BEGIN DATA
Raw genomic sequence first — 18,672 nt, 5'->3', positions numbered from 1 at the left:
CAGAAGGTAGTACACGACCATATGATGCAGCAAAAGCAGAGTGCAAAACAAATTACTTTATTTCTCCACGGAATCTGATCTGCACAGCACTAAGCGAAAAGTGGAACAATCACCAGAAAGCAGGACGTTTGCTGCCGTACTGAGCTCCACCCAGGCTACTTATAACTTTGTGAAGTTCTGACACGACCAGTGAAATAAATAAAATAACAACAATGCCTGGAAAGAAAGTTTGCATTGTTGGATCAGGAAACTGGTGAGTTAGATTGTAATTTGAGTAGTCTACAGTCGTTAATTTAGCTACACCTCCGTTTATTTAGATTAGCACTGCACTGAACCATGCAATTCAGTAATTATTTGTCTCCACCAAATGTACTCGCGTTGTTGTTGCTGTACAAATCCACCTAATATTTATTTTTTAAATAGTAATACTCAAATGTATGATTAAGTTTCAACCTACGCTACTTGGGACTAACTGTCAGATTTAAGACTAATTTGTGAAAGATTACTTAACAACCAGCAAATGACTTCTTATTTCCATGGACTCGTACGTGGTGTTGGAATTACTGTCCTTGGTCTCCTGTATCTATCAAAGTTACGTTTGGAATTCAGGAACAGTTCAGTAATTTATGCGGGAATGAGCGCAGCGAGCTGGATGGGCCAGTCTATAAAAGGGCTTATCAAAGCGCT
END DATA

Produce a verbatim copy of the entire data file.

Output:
Raw genomic sequence first — 18,672 nt, 5'->3', positions numbered from 1 at the left:
CAGAAGGTAGTACACGACCATATGATGCAGCAAAAGCAGAGTGCAAAACAAATTACTTTATTTCTCCACGGAATCTGATCTGCACAGCACTAAGCGAAAAGTGGAACAATCACCAGAAAGCAGGACGTTTGCTGCCGTACTGAGCTCCACCCAGGCTACTTATAACTTTGTGAAGTTCTGACACGACCAGTGAAATAAATAAAATAACAACAATGCCTGGAAAGAAAGTTTGCATTGTTGGATCAGGAAACTGGTGAGTTAGATTGTAATTTGAGTAGTCTACAGTCGTTAATTTAGCTACACCTCCGTTTATTTAGATTAGCACTGCACTGAACCATGCAATTCAGTAATTATTTGTCTCCACCAAATGTACTCGCGTTGTTGTTGCTGTACAAATCCACCTAATATTTATTTTTTAAATAGTAATACTCAAATGTATGATTAAGTTTCAACCTACGCTACTTGGGACTAACTGTCAGATTTAAGACTAATTTGTGAAAGATTACTTAACAACCAGCAAATGACTTCTTATTTCCATGGACTCGTACGTGGTGTTGGAATTACTGTCCTTGGTCTCCTGTATCTATCAAAGTTACGTTTGGAATTCAGGAACAGTTCAGTAATTTATGCGGGAATGAGCGCAGCGAGCTGGATGGGCCAGTCTATAAAAGGGCTTATCAAAGCGCT